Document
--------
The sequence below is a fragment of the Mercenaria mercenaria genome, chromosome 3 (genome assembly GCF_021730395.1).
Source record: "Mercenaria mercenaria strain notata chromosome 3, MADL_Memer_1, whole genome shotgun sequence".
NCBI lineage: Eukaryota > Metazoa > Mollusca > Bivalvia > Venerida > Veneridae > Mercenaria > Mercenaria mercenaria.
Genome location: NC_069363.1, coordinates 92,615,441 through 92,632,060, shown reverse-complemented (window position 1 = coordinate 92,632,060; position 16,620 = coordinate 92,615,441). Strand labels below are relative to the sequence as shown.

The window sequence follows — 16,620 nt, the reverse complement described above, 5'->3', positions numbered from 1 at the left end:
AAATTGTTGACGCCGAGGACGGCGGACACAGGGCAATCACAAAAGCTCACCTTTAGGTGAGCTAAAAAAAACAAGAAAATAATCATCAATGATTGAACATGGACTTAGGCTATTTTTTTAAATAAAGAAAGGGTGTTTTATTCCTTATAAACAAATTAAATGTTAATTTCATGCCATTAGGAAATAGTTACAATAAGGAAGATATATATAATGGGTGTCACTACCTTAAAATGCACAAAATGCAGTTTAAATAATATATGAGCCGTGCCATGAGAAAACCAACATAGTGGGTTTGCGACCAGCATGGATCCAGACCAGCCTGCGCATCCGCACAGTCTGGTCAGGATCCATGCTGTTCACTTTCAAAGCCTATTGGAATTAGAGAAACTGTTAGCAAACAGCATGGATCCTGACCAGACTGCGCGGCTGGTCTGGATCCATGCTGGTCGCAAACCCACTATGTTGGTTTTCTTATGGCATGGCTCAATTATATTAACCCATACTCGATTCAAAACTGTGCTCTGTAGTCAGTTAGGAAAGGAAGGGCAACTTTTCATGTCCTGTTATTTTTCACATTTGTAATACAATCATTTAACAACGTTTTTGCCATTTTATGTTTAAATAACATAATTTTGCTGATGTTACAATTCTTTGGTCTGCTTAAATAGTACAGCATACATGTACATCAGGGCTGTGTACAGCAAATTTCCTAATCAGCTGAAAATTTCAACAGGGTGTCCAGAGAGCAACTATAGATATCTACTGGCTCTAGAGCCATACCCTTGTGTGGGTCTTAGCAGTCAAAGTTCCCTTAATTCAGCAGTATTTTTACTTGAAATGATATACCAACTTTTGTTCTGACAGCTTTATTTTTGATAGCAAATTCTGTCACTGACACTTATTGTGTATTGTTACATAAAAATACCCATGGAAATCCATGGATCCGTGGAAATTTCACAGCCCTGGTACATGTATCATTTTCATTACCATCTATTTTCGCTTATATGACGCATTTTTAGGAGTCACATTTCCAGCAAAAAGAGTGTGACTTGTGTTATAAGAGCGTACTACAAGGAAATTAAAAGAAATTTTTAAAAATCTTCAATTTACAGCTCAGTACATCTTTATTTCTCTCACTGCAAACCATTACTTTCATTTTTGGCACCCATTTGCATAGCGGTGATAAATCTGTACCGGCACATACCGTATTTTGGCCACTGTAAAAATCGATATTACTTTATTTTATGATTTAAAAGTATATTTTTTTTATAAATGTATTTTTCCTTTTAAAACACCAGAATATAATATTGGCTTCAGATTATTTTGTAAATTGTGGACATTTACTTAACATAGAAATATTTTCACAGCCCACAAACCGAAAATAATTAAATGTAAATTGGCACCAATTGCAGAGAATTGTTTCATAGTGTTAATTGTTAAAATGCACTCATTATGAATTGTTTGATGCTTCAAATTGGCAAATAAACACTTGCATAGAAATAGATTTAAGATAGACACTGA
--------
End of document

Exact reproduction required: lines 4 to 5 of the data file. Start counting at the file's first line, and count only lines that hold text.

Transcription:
Genome location: NC_069363.1, coordinates 92,615,441 through 92,632,060, shown reverse-complemented (window position 1 = coordinate 92,632,060; position 16,620 = coordinate 92,615,441). Strand labels below are relative to the sequence as shown.

The window sequence follows — 16,620 nt, the reverse complement described above, 5'->3', positions numbered from 1 at the left end: